Academic, linguistic, social and identity development in hard of hearing adolescents educated within an ASL/English Bilingual/Bicultural educational setting for deaf and hard of hearing students
AuthorGrushkin, Donald Adam, 1965-
KeywordsEducation, Bilingual and Multicultural.
Education, Sociology of.
Education, Educational Psychology.
MetadataShow full item record
PublisherThe University of Arizona.
RightsCopyright © is held by the author. Digital access to this material is made possible by the University Libraries, University of Arizona. Further transmission, reproduction or presentation (such as public display or performance) of protected items is prohibited except with permission of the author.
AbstractHard-of-hearing individuals currently possess an ambiguous status in the Deaf and Hearing worlds. Neither Hearing nor Deaf themselves, they often exhibit characteristics of both groups. Current educational policy maintains that the public school environment represents the best placement option for hard-of-hearing children. Yet, there is a large body of research which points to academic, linguistic and social difficulties in the mainstream. In addition, there is some evidence that hard-of-hearing individuals often experience confusion in their sense of personal identity in mainstreamed environments, upon recognition that they often cannot fully present themselves as a "Hearing" person, which is what is often expected of them. However, the literature suggests that hard-of-hearing people often gain an enhanced sense of self-identity and esteem upon learning of, meeting, and interacting with Deaf people. The placement of hard-of-hearing children in a school for the deaf, especially one offering an ASL/English Bilingual/Bicultural program, is one possible means of resolving the academic, linguistic, social and identity conflicts of hard-of-hearing individuals. However, this placement option is met with resistance by some who fear that advances in education, speech skills, or identification with Hearing people will be lost. The results of an ethnographic study of four hard-of-hearing adolescents educated within an ASL/English Bilingual/Bicultural program for deaf and hard-of-hearing children are presented. Aspects of the academic achievement, linguistic, social and identity development of these students are introduced and compared to both within-group and previous research findings. Implications of this research are discussed and strategies for further educational and personal growth of these students will be offered.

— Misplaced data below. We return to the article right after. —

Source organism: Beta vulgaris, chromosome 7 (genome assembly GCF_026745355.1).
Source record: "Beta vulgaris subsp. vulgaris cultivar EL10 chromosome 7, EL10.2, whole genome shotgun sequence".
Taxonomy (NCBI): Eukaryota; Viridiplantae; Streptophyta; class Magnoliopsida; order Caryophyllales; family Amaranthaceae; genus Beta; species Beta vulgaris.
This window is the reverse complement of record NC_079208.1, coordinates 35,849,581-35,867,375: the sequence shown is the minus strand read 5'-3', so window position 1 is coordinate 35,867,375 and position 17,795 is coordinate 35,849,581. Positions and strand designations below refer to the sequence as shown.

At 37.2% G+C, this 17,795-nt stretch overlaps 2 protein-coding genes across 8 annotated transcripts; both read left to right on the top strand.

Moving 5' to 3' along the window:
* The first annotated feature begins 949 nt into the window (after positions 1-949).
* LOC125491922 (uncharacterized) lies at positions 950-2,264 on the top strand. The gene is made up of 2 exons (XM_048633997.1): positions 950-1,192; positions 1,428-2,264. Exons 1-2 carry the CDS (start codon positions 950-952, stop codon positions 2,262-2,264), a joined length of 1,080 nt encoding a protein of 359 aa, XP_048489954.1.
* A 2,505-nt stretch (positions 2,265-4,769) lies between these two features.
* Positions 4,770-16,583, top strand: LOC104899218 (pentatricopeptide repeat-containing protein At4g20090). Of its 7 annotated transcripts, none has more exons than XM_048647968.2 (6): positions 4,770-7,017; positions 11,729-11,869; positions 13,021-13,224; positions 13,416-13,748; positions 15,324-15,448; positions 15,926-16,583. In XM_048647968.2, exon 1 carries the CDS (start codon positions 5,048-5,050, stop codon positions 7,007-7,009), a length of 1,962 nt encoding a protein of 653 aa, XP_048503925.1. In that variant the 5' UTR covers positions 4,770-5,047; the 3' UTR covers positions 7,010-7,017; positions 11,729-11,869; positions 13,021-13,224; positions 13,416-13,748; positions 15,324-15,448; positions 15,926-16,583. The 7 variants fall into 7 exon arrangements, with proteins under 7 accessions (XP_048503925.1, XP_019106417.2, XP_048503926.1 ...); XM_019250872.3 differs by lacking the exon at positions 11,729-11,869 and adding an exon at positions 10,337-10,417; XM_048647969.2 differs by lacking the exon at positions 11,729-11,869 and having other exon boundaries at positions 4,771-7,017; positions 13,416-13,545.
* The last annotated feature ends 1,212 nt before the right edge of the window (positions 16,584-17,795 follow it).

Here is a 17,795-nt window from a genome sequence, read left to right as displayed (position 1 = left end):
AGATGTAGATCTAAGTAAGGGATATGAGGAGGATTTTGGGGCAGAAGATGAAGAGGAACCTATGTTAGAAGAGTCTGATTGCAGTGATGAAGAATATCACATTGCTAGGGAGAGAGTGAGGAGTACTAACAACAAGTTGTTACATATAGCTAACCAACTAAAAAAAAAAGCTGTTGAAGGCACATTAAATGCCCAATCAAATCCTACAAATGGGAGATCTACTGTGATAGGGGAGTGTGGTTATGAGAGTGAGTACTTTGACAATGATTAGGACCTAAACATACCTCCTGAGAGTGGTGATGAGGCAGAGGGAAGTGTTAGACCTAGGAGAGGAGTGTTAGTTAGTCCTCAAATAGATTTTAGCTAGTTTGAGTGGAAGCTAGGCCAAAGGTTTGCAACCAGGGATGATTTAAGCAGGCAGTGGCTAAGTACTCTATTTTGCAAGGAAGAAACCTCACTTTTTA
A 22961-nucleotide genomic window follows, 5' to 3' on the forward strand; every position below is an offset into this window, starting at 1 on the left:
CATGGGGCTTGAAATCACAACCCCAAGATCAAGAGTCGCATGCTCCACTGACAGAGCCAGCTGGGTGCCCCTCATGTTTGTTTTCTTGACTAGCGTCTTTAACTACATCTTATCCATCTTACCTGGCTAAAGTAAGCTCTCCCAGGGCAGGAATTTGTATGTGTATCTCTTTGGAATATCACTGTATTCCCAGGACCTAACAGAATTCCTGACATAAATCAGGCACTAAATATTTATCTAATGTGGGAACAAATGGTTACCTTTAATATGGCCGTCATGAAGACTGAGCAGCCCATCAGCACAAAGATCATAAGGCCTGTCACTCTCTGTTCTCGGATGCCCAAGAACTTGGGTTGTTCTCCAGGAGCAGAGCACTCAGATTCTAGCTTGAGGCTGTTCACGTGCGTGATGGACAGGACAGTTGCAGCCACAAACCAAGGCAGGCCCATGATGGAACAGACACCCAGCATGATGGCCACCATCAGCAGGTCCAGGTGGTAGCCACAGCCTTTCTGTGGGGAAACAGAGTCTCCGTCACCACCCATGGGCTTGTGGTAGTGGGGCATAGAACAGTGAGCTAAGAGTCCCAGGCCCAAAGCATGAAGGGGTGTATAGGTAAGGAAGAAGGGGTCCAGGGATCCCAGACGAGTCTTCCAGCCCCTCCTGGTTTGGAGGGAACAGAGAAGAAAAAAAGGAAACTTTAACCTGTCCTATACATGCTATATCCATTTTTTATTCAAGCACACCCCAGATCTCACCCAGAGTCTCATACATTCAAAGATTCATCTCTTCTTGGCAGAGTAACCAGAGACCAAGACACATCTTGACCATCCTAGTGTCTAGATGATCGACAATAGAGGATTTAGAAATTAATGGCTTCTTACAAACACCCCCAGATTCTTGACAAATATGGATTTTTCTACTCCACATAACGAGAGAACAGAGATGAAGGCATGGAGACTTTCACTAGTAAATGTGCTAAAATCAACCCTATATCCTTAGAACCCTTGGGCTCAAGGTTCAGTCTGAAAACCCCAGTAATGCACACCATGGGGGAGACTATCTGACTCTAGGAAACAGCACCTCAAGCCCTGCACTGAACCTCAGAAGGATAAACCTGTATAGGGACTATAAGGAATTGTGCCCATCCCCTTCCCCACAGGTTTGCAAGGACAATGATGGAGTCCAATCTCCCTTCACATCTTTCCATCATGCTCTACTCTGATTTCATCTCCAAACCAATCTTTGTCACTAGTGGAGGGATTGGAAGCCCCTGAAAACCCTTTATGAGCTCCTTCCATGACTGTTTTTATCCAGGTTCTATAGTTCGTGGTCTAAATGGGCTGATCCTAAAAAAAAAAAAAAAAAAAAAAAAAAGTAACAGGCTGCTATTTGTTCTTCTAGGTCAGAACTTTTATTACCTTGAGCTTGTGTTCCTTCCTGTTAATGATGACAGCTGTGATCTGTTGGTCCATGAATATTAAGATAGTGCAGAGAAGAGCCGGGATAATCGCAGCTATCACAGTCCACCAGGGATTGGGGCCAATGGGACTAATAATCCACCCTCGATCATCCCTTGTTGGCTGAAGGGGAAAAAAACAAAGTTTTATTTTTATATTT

Degree ProgramGraduate College
Language, Reading and Culture